Nearly a century on, perceptions of the Paris Peace Conference and the Treaty of Versailles still bear the imprint of The Economic Consequences of the Peace by John Maynard Keynes (1883-1946), which became a bestseller in the wake of the conference. Bitter fruit of Keynes’ own experience as a delegate in Paris, the book condemned what he branded ‘the Carthaginian peace’. The expression was suggested to Keynes by the South African delegate, General Jan Smuts (1870-1950), who referred to the peace concluded in 201 bc after the Second Punic War, when Rome stripped Carthage of its army, navy and overseas possessions and imposed a 50-year indemnity. Otherwise Carthage was left independent and able to recover economically, which eventually it did. Keynes actually seems to have been thinking of the ‘peace’ of 146 bc, when, after the Third Punic War, the Romans slaughtered the inhabitants of Carthage or sold them into slavery, annexing what remained of Carthaginian territory. In The Economic Consequences of the Peace Keynes quoted and endorsed the German view that the Treaty of Versailles signalled ‘the death sentence of many millions of German men, women and children’.
The book was widely translated, has never been out of print and has never lost its authority. Its success may be attributed to Keynes’ reputation as an economist and the brilliance with which he conveyed the disenchantment shared by many of his colleagues in the British delegation. Neither the acute and prophetic analysis published soon after, Jacques Bainville’s Les conséquences politiques de la paix(1920), which has never been translated into English, nor the detailed refutation of Keynes by Etienne Mantoux, The Carthaginian Peace or The Economic Consequences of Mr Keynes (1944), succeeded in stemming its influence, though while none of Keynes’ predictions were realised almost every one of Bainville’s were. More recent research contained in two collections of scholarly papers has fared little better. William Keylor, in his contribution to The Treaty of Versailles 75 Years After (1998), and Zara Steiner in ‘The Treaty of Versailles Revisited’, published in The Paris Peace Conference, 1919: Peace without Victory (2001), strove to correct what Steiner calls ‘the misused image of the “Carthaginian” peace’. In The Lights that Failed: European International History 1919-1933 (2005) Steiner repeats that ‘the traditional view’ of Versailles ‘needs to be abandoned’. But still historians have failed to break the Keynesian spell. Is the accepted image wholly illusory, or does it express an aspect of the truth about the peace treaty?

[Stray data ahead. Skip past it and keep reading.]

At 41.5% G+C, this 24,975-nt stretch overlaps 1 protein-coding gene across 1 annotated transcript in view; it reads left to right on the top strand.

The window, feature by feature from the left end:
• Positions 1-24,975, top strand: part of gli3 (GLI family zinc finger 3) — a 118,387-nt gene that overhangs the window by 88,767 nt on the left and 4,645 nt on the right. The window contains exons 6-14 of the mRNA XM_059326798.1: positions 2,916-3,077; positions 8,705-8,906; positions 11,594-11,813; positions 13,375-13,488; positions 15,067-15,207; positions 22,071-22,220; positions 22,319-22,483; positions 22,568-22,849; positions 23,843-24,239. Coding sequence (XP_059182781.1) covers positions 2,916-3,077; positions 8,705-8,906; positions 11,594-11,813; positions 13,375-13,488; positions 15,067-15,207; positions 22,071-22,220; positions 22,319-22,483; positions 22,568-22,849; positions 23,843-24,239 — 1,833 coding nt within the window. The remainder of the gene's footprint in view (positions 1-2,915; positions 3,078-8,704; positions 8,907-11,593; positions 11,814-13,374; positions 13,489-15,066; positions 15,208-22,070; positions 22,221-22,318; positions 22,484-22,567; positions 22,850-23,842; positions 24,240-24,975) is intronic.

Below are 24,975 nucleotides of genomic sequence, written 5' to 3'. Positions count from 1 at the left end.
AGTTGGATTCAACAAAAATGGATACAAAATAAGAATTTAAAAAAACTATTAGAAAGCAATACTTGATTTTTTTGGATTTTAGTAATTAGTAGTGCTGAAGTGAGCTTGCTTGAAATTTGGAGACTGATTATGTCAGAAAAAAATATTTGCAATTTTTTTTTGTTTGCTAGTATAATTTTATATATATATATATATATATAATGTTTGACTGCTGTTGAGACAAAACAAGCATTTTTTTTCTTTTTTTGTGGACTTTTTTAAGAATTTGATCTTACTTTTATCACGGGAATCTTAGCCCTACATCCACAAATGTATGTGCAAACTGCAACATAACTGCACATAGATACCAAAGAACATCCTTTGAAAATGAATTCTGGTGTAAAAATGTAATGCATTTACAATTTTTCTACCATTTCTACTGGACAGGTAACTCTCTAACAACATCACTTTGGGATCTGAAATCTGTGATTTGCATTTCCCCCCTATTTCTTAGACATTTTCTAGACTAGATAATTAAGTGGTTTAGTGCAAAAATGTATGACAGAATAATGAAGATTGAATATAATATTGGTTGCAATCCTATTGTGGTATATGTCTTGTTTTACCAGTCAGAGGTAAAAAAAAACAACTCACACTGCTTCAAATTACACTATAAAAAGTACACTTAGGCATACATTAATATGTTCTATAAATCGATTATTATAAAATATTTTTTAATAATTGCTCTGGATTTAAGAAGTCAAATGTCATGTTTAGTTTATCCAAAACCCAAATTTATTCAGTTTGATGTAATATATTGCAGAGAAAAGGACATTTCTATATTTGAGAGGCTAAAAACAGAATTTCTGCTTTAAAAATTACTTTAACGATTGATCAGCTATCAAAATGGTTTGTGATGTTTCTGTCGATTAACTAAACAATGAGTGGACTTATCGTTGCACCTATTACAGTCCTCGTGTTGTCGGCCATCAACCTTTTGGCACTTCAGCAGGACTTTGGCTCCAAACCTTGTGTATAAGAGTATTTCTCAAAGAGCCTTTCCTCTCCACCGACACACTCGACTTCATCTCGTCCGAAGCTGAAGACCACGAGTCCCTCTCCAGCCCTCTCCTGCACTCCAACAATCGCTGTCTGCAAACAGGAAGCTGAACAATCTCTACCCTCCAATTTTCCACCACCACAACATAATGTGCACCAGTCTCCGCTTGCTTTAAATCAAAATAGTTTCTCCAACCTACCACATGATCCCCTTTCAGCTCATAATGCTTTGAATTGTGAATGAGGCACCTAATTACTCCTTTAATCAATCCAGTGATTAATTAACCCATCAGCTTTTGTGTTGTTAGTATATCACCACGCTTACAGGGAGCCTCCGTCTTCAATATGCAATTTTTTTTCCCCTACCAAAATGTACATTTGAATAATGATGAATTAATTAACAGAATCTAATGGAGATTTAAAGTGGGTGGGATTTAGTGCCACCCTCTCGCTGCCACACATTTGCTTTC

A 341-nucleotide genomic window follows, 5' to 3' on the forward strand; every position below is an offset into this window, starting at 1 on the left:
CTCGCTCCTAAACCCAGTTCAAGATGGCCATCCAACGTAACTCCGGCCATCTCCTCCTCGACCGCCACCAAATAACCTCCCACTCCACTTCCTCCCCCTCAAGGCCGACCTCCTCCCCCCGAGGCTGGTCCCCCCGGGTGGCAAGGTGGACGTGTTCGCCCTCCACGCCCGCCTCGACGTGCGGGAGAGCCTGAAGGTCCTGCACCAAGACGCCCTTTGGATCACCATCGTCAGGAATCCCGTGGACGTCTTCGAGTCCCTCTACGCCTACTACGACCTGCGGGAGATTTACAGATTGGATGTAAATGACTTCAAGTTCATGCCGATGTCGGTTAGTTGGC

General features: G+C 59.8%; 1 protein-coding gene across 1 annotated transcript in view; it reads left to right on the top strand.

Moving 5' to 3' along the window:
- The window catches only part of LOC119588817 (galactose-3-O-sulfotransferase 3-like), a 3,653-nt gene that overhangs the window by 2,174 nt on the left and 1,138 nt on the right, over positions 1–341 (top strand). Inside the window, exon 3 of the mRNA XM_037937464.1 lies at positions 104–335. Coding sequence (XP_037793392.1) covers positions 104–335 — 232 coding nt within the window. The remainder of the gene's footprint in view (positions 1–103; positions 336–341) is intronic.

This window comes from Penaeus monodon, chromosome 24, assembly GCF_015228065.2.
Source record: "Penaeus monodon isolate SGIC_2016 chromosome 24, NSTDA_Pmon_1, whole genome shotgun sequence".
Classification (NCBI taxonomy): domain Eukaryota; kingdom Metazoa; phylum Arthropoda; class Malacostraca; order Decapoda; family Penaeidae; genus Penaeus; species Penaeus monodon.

After the ‘war to end war’ extravagant hopes were raised by the Paris Peace Conference, the first and greatest ‘summit conference’ of modern times. Even before the conference opened President Woodrow Wilson, en route from the United States, feared that it might end in ‘a tragedy of disappointment’. At its height, more than a thousand statesmen, diplomats and their staff, representing some 30 nations, were engaged in the business of peacemaking. The British delegation alone numbered over 200. Among them was Harold Nicolson, a junior diplomat who later published another classic of disillusionment, Peacemaking 1919 (1933). Nicolson recalls the conference resembling ‘a riot in a parrot-house’. Fifty-two commissions met in 1,646 sessions to draft reports on subjects ranging from prisoners of war to undersea cables, from the internationalisation of the Kiel Canal to responsibility for the war, all incorporated in a treaty extending to 15 chapters and 440 clauses.